7 Basic Steps To Packaging Your Shipment
Package your shipment with care in order to insure that it arrives at the proper destination in safe condition. Following these steps will increase the odds of success:
Use a box of proper size and strength. Sounds obvious, but most shipments are damaged in transit because the item shipped was too heavy for the type of packaging used.
Use proper packaging tape. Do NOT use masking tape or electrical tape to seal your package. Those tapes do not adhere to cardboard well and will almost certainly come loose during shipping.
Center your item in its container. Place your item in the middle of the box and surround it with packing peanuts or newspaper or whatever cushion you use to keep the item safe from breakage.
Centering the item will keep the box from tipping during transit.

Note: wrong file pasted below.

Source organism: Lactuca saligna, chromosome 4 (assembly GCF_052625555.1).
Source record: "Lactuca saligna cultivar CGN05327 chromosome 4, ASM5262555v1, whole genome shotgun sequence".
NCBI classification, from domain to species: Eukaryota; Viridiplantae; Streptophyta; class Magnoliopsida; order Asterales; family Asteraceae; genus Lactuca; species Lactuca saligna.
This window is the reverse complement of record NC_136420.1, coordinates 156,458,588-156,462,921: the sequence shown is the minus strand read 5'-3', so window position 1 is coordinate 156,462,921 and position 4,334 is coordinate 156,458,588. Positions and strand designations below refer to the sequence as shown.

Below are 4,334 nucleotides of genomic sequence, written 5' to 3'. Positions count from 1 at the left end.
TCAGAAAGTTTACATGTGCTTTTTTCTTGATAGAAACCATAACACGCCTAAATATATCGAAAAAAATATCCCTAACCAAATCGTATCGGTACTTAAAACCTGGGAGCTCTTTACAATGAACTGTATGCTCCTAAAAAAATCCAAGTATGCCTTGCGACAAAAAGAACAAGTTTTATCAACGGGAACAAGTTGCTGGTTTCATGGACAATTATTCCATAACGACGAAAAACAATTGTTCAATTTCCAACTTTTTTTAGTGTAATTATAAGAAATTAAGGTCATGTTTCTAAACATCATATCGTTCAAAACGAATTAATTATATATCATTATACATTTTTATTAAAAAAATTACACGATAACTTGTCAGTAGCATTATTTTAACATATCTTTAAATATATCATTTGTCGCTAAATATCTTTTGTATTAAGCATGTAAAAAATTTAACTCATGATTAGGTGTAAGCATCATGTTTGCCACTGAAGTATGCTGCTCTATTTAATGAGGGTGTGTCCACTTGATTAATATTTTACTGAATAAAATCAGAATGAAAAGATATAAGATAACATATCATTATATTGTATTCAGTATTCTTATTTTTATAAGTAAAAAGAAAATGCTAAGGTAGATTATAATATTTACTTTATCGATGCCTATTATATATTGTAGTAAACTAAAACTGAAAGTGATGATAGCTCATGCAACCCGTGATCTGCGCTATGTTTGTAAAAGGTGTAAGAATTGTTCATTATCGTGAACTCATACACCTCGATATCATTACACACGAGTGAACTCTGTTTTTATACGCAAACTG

Pack generously. That is, make sure that your item is totally surrounded by packing material. Don't just put a layer of peanuts around an item. Put enough packing substance into the box to keep the item from moving around inside.
Package your shipment so that you feel it would be able to sustain a fall of three feet onto a corner of the box. Anything less may invalidate insurance coverage.
Label the package clearly. Use a typed address sticker with the correct street address for delivery. Remember, most companies cannot accept P.O. Box addresses. If you are showing your return address, make sure that it is clear which address is the "ship to" address.
High volume delivery companies frequently deliver items right back to the shipper because the instructions were not clear.
Cover up prior address labels. If your company re-uses shipment boxes, its likely that old delivery labels are still on the box. Be sure to take them off or black them out so that only the correct and current delivery address shows.
If your shipment is valuable, do not use the original box. Place the item, box and all, in another less conspicuous box. Seal it so that it looks like any other shipment. During transit, shipments are frequently left on loading docks or in unlocked vehicles. Attractive and obviously expensive items are always vulnerable to theft.